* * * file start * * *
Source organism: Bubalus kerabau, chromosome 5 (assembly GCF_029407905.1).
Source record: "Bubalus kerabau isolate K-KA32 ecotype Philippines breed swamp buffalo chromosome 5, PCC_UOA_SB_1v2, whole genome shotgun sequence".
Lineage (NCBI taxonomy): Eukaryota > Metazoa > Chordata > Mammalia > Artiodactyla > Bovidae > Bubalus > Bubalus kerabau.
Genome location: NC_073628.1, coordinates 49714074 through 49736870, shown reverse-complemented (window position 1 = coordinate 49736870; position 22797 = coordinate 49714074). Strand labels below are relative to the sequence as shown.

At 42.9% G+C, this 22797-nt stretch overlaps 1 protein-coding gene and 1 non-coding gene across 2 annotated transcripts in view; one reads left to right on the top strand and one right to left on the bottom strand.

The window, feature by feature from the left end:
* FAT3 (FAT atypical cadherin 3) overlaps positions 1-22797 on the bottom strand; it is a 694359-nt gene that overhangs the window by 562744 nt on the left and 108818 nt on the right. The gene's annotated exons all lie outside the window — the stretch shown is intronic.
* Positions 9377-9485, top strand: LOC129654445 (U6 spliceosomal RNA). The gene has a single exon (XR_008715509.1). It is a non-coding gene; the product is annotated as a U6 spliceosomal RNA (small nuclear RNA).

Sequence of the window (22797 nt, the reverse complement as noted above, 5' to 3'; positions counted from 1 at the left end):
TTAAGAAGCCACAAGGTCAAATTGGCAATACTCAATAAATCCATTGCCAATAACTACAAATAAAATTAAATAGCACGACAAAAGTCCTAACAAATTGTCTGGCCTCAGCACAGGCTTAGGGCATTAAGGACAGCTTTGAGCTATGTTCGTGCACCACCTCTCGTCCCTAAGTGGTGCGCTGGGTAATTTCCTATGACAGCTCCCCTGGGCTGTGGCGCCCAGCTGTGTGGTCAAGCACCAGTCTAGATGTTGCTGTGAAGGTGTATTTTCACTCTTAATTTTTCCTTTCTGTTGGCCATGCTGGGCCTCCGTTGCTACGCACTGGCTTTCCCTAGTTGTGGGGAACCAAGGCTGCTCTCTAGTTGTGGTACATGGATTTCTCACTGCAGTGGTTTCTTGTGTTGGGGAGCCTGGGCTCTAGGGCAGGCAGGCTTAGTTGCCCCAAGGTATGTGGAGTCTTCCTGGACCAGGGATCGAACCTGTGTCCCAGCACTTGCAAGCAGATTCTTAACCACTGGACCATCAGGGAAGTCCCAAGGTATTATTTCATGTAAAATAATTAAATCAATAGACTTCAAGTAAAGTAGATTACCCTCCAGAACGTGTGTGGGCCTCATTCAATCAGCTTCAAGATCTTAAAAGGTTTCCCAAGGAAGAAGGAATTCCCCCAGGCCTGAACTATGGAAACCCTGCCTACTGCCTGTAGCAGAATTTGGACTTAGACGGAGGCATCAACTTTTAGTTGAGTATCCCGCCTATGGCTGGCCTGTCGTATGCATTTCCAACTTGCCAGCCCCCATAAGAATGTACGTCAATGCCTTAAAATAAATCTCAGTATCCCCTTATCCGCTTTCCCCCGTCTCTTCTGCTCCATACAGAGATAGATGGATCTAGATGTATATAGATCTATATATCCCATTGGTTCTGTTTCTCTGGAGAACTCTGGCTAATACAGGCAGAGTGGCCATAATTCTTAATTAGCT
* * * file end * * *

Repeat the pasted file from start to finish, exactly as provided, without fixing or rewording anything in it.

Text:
Source organism: Bubalus kerabau, chromosome 5 (assembly GCF_029407905.1).
Source record: "Bubalus kerabau isolate K-KA32 ecotype Philippines breed swamp buffalo chromosome 5, PCC_UOA_SB_1v2, whole genome shotgun sequence".
Lineage (NCBI taxonomy): Eukaryota > Metazoa > Chordata > Mammalia > Artiodactyla > Bovidae > Bubalus > Bubalus kerabau.
Genome location: NC_073628.1, coordinates 49714074 through 49736870, shown reverse-complemented (window position 1 = coordinate 49736870; position 22797 = coordinate 49714074). Strand labels below are relative to the sequence as shown.

At 42.9% G+C, this 22797-nt stretch overlaps 1 protein-coding gene and 1 non-coding gene across 2 annotated transcripts in view; one reads left to right on the top strand and one right to left on the bottom strand.

The window, feature by feature from the left end:
* FAT3 (FAT atypical cadherin 3) overlaps positions 1-22797 on the bottom strand; it is a 694359-nt gene that overhangs the window by 562744 nt on the left and 108818 nt on the right. The gene's annotated exons all lie outside the window — the stretch shown is intronic.
* Positions 9377-9485, top strand: LOC129654445 (U6 spliceosomal RNA). The gene has a single exon (XR_008715509.1). It is a non-coding gene; the product is annotated as a U6 spliceosomal RNA (small nuclear RNA).

Sequence of the window (22797 nt, the reverse complement as noted above, 5' to 3'; positions counted from 1 at the left end):
TTAAGAAGCCACAAGGTCAAATTGGCAATACTCAATAAATCCATTGCCAATAACTACAAATAAAATTAAATAGCACGACAAAAGTCCTAACAAATTGTCTGGCCTCAGCACAGGCTTAGGGCATTAAGGACAGCTTTGAGCTATGTTCGTGCACCACCTCTCGTCCCTAAGTGGTGCGCTGGGTAATTTCCTATGACAGCTCCCCTGGGCTGTGGCGCCCAGCTGTGTGGTCAAGCACCAGTCTAGATGTTGCTGTGAAGGTGTATTTTCACTCTTAATTTTTCCTTTCTGTTGGCCATGCTGGGCCTCCGTTGCTACGCACTGGCTTTCCCTAGTTGTGGGGAACCAAGGCTGCTCTCTAGTTGTGGTACATGGATTTCTCACTGCAGTGGTTTCTTGTGTTGGGGAGCCTGGGCTCTAGGGCAGGCAGGCTTAGTTGCCCCAAGGTATGTGGAGTCTTCCTGGACCAGGGATCGAACCTGTGTCCCAGCACTTGCAAGCAGATTCTTAACCACTGGACCATCAGGGAAGTCCCAAGGTATTATTTCATGTAAAATAATTAAATCAATAGACTTCAAGTAAAGTAGATTACCCTCCAGAACGTGTGTGGGCCTCATTCAATCAGCTTCAAGATCTTAAAAGGTTTCCCAAGGAAGAAGGAATTCCCCCAGGCCTGAACTATGGAAACCCTGCCTACTGCCTGTAGCAGAATTTGGACTTAGACGGAGGCATCAACTTTTAGTTGAGTATCCCGCCTATGGCTGGCCTGTCGTATGCATTTCCAACTTGCCAGCCCCCATAAGAATGTACGTCAATGCCTTAAAATAAATCTCAGTATCCCCTTATCCGCTTTCCCCCGTCTCTTCTGCTCCATACAGAGATAGATGGATCTAGATGTATATAGATCTATATATCCCATTGGTTCTGTTTCTCTGGAGAACTCTGGCTAATACAGGCAGAGTGGCCATAATTCTTAATTAGCT